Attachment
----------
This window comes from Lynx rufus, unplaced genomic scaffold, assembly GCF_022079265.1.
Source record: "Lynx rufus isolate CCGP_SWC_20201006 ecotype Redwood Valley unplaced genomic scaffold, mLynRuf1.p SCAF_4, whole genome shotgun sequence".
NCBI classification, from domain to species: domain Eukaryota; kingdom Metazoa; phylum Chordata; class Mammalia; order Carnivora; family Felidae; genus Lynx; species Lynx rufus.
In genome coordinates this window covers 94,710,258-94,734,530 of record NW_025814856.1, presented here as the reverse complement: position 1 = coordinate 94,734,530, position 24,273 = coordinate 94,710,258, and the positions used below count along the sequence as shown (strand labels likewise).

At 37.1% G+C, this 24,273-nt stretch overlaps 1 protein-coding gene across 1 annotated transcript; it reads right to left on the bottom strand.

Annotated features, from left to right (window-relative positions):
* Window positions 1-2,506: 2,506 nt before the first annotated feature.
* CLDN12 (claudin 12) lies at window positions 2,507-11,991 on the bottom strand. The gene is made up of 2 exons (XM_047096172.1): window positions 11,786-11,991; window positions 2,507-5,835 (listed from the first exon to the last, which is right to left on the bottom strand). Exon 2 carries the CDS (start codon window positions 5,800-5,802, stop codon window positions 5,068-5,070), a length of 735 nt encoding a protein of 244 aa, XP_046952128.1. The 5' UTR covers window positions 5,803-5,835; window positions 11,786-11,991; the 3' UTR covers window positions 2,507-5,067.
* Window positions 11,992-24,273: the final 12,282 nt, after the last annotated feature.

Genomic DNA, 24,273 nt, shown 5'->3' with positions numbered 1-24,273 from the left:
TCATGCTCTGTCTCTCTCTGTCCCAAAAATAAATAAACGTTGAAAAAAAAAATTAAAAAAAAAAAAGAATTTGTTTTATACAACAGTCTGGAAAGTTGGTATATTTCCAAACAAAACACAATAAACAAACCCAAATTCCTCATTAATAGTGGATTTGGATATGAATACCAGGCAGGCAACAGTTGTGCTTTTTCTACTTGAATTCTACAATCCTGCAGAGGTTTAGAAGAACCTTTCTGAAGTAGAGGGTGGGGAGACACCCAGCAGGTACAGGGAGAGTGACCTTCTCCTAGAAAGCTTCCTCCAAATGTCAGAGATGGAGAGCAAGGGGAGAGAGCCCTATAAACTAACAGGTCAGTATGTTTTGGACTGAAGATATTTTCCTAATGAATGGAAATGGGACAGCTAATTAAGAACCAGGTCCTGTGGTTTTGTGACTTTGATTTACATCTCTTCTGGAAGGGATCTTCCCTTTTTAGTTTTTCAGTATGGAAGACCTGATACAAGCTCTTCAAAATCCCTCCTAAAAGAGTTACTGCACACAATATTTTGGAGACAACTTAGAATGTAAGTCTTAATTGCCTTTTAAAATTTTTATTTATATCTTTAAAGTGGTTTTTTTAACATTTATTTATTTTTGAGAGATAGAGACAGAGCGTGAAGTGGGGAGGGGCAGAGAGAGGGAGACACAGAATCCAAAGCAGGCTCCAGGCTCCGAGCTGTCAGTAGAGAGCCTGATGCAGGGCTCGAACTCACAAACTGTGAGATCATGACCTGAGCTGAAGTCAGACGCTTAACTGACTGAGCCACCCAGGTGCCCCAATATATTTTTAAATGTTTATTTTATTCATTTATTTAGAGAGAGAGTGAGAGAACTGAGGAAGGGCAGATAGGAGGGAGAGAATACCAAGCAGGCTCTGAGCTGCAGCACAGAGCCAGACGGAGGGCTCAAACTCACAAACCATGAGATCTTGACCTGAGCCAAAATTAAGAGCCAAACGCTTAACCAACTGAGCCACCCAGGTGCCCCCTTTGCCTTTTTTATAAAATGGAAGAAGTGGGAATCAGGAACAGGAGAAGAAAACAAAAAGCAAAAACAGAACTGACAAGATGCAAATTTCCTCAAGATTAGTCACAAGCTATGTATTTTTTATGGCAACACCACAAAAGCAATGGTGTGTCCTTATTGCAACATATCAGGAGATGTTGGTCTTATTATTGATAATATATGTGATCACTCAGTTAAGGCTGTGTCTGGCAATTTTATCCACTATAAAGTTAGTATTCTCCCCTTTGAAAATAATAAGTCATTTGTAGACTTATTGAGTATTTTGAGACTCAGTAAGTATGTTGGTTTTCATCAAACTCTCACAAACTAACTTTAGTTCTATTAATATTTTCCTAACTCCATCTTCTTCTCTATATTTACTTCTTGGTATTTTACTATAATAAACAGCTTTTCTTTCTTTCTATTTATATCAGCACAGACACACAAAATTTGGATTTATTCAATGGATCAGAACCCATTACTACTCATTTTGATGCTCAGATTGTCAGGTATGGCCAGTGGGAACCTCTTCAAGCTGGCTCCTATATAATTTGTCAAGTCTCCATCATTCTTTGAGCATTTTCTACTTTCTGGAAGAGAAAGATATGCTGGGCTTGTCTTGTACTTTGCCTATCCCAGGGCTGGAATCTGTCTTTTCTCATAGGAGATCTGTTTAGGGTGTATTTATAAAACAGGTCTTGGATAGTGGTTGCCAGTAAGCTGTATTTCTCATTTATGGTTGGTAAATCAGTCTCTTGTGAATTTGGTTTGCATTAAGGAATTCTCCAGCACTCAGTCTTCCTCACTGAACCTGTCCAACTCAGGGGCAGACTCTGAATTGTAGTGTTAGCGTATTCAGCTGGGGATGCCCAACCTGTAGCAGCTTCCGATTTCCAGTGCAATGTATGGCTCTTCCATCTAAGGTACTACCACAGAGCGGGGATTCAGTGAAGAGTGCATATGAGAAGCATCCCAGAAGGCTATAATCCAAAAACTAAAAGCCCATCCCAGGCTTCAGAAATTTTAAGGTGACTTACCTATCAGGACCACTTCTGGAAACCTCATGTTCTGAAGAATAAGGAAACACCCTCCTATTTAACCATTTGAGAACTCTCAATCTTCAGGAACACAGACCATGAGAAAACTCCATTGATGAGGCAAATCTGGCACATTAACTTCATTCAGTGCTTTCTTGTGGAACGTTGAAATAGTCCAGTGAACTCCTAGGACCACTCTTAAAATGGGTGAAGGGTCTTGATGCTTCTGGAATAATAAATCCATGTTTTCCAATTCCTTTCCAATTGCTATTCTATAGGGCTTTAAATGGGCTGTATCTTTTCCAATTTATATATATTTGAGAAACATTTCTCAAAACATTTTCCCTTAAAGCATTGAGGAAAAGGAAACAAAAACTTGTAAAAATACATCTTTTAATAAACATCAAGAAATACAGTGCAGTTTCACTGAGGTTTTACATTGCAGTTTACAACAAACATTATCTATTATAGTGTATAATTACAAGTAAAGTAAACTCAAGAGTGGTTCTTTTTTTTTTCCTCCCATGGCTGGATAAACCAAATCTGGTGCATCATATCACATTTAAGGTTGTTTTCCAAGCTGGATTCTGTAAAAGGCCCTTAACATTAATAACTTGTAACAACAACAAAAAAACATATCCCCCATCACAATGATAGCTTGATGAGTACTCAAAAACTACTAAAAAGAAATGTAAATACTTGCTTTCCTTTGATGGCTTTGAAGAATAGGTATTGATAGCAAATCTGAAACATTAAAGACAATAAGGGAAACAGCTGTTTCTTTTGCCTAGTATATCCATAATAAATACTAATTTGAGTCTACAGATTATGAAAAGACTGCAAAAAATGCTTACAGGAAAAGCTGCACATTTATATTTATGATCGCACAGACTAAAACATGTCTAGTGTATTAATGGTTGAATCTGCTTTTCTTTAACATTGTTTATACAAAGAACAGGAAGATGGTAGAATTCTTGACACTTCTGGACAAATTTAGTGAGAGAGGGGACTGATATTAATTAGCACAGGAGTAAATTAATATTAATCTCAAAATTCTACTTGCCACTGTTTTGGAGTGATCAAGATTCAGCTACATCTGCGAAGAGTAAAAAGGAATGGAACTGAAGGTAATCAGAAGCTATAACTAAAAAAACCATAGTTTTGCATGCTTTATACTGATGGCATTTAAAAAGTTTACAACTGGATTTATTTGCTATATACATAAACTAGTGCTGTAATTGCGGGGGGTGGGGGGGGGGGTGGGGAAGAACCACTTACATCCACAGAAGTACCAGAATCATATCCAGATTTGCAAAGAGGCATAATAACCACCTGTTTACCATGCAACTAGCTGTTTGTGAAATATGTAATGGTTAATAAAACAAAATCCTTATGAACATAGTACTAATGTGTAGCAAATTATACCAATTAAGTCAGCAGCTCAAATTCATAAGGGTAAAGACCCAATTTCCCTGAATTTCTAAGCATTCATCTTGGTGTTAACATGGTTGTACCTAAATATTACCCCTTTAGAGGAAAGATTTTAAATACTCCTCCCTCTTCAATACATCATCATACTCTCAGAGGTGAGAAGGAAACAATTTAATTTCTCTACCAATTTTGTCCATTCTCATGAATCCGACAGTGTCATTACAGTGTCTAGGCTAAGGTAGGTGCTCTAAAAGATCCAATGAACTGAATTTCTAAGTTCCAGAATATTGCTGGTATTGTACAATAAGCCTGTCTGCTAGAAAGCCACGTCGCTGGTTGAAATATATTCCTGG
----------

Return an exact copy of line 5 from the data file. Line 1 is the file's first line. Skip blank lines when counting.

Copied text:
At 37.1% G+C, this 24,273-nt stretch overlaps 1 protein-coding gene across 1 annotated transcript; it reads right to left on the bottom strand.